In the Creed we recite, “He rose again from the dead.” This seems to indicate that he rose before? Can you clarify?
— David in Jacksonville
In the English translation of both the Nicene Creed and the Apostles’ Creed, we say that Jesus “rose again” on the third day. Understandably, this can be confusing, as typically the definition that is used for the word “again” is “another time” or “once more.” This would imply that there had been more than one resurrection of Jesus. However, there are other definitions of “again,” and the one that may be best suited is “anew.” This definition allows us to understand that Jesus only rose from the dead once, as well as implying that there is a difference between the body of Christ before he died and the resurrected body of Christ.
We hear about the qualities of the resurrected body of Christ many times: In John 20:14-16, Mary Magdalene sees Jesus but does not recognize him, but instead thinks he is the gardener. We also hear in Luke 24:13-35 that the two Disciples on the road to Emmaus were prevented from recognizing Jesus, until the breaking of the bread. In John 20:19 and John 20:26, Jesus appears to the Disciples in the midst of the locked room, demonstrating, again, that there has been a change in Jesus’ body. This does not mean that Jesus is a ghost, but rather the body has been glorified.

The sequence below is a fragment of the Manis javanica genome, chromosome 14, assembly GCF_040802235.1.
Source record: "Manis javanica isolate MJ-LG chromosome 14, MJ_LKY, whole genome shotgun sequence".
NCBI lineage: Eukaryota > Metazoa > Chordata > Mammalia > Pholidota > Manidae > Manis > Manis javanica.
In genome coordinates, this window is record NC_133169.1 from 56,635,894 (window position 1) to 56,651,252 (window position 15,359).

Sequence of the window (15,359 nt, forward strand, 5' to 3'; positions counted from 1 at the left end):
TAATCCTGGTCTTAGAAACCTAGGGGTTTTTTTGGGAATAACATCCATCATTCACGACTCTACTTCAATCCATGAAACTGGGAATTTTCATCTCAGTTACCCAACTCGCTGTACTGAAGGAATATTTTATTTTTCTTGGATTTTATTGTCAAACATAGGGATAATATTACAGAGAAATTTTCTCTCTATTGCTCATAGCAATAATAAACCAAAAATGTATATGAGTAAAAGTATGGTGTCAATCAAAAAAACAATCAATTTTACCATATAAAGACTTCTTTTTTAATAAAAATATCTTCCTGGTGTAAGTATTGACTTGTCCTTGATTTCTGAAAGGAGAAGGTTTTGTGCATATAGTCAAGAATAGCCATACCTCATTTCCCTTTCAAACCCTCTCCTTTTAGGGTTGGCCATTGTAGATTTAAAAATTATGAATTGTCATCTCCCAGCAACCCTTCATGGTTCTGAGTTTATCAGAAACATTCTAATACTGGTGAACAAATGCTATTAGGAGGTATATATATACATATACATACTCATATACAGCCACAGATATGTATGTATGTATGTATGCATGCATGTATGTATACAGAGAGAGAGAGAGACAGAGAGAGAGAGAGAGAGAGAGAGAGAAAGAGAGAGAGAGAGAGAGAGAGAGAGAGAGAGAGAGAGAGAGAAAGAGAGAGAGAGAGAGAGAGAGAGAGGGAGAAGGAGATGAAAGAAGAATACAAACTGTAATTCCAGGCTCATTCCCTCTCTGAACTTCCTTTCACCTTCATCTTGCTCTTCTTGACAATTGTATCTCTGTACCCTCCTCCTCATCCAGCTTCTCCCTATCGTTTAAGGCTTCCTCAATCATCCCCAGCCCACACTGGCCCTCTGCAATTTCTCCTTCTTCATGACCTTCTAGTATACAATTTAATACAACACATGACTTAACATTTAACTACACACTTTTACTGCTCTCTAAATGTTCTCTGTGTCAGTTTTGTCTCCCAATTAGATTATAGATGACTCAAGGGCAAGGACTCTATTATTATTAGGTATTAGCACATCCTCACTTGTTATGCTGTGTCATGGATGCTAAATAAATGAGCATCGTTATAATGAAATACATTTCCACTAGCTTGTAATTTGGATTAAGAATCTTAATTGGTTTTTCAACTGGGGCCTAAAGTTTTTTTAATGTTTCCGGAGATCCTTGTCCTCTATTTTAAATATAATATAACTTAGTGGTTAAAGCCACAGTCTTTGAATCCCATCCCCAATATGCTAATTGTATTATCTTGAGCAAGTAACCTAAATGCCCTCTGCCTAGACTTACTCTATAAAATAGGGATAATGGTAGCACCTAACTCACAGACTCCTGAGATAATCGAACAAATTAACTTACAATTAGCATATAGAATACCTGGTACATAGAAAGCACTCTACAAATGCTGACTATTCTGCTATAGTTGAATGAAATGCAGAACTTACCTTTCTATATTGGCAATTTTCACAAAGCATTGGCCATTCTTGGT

In Paragraph 645 of the Catechism of the Catholic Church, we’re reminded that Jesus is appearing in the same body that underwent the Passion, but that this body possesses the “new properties of a glorious body.” So, by this, we can understand that Jesus has risen again, as he proclaimed that he would do in John 10:17-18, when he said, “This is why the Father loves me, because I lay down my life in order to take it up again. No one takes it from me, but I lay it down on my own. I have power to lay it down, and power to take it up again.” Again, this does not mean that he has died and risen more than once, but rather that he rises anew. As we have celebrated the Easter Season, it is a wonderful thing to reflect on the resurrection of Jesus Christ and what that means for us. It is the confirmation of new life, new life in Christ, and the “principle and source of our future Resurrection” (CCC 655).
Father Adam Prichard is chaplain of St. Anthony Hospital in Effingham.